Mashable noted that Apple had in-room comparisons with its competitors, including Sonos Play:3 and Amazon Echo, and that the HomePod easily beat the two other speakers in pure music playback quality. The site noted the disadvantages users face if they don’t use Apple Music, and was unsure how any of the smart home controls would work as press was only allowed access to non-functional demo units, but was ultimately left impressed with HomePod, calling it a “very good speaker” and looking forward to testing it more as December grows nearer.

CNET heard the same five songs, including “The Greatest” by Sia, “Sunrise” by Norah Jones, “Superstition” by Stevie Wonder, “DNA” by Kendrick Lamar and a live performance of The Eagles’ “Hotel California.” The site said that HomePod’s audio was “bolder and more vivid” than Sonos Play:3, and in general “a lot better than Amazon Echo.” CNET was also impressed how HomePod can separate vocals from ambient, instrument-based sounds, and how two HomePods in one room can recognize one another and automatically adjust playback for the best spatial sound output.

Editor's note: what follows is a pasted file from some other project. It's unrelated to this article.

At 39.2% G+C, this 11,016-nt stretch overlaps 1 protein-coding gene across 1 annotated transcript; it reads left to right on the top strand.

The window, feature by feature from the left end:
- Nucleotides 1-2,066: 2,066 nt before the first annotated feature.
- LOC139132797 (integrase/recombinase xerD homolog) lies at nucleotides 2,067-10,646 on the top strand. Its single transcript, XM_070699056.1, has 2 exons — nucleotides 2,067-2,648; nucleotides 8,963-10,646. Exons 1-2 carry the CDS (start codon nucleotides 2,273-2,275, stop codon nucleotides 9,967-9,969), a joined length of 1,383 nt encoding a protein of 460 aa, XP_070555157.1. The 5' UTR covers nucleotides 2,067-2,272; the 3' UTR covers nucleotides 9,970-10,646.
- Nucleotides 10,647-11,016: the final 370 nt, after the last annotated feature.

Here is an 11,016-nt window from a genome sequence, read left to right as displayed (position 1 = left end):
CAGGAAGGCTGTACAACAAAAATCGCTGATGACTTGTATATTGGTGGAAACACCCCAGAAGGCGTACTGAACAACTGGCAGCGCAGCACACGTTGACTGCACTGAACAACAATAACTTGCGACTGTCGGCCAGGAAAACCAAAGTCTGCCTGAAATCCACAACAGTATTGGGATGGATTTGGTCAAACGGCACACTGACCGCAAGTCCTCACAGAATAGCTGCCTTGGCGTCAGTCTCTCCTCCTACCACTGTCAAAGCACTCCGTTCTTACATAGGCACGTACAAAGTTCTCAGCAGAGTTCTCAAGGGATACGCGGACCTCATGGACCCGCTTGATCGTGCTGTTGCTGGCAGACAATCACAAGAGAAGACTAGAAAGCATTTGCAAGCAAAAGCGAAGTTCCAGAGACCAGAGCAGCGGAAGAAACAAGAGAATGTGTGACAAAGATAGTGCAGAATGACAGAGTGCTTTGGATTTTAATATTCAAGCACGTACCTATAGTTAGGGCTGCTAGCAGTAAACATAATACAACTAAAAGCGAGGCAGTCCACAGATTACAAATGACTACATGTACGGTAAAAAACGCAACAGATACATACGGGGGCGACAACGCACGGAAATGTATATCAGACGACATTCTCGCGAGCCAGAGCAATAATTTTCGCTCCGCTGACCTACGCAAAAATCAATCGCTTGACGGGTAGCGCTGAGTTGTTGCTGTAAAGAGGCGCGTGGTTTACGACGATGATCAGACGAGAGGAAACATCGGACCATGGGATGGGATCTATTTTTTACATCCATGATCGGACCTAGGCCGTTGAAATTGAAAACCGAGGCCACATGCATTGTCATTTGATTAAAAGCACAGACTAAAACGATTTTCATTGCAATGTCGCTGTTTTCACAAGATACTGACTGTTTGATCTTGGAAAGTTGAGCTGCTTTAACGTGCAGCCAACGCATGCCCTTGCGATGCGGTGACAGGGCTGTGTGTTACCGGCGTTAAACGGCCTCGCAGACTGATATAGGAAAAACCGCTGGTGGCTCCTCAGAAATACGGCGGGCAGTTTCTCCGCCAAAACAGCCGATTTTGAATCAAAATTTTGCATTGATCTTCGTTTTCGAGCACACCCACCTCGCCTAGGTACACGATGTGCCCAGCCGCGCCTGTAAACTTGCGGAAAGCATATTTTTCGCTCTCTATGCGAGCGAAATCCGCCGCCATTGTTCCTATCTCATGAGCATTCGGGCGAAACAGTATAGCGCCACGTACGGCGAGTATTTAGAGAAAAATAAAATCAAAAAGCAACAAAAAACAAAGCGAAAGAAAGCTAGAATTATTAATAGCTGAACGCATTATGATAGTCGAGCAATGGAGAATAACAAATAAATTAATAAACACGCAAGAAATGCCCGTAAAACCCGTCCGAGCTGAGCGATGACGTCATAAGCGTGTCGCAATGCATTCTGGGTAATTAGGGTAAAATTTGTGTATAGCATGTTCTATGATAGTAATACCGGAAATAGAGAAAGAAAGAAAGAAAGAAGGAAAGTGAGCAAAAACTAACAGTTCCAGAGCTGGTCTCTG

HomePod came off as bolder and more vivid than Sonos Play:3 in the experience I tried, and a lot better than Amazon Echo. I’d also say the music sounded consistently vivid and crisp in a quiet space, more so than the Sonos and Amazon comparisons on-hand. But the one thing I didn’t get to experience was how HomePod can listen, talk and suggest things. I couldn’t request music, or ask for the weather, or try any smart controls.